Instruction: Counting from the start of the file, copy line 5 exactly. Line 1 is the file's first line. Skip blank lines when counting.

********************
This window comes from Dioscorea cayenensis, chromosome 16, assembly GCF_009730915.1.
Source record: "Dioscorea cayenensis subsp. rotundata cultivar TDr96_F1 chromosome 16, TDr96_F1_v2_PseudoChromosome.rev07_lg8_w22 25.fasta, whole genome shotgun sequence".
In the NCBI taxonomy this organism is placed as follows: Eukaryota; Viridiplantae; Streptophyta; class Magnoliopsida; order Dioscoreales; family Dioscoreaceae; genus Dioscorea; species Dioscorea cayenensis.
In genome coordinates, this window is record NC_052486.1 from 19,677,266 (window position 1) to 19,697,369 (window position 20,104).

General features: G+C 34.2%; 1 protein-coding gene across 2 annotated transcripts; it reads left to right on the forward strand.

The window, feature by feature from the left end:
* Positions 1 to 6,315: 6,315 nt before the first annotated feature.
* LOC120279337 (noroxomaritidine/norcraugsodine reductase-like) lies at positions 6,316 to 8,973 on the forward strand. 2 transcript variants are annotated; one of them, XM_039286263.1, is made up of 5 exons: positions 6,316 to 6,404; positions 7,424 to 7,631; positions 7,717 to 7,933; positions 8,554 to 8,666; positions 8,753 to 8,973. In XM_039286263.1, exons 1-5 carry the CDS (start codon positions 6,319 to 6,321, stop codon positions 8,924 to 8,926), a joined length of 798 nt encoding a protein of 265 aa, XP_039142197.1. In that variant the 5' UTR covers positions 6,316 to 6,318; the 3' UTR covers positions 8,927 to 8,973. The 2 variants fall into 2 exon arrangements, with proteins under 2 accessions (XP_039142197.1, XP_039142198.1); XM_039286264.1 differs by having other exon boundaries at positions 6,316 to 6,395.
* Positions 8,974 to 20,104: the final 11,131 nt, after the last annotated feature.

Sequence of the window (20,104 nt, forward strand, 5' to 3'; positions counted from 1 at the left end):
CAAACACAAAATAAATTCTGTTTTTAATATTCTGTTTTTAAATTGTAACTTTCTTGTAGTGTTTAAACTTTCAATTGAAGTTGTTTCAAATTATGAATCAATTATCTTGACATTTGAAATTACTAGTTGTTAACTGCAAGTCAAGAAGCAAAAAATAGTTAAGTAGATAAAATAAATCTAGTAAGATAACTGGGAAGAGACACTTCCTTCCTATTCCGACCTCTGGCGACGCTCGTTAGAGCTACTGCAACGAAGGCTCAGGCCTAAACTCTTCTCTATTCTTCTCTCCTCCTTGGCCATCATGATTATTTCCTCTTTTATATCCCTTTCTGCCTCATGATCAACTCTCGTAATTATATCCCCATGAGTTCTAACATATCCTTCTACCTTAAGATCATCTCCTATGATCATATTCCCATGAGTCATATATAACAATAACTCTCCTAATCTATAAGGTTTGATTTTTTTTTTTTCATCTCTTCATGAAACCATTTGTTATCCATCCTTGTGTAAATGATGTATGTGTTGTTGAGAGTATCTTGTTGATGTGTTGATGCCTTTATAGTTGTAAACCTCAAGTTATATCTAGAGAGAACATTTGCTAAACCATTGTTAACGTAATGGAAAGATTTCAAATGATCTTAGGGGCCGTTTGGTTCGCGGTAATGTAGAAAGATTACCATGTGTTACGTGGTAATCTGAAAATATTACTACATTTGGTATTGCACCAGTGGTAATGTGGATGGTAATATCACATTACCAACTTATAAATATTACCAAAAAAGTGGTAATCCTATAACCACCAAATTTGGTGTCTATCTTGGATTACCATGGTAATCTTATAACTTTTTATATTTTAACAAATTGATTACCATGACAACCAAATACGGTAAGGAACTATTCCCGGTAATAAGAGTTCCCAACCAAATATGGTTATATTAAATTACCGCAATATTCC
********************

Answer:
General features: G+C 34.2%; 1 protein-coding gene across 2 annotated transcripts; it reads left to right on the forward strand.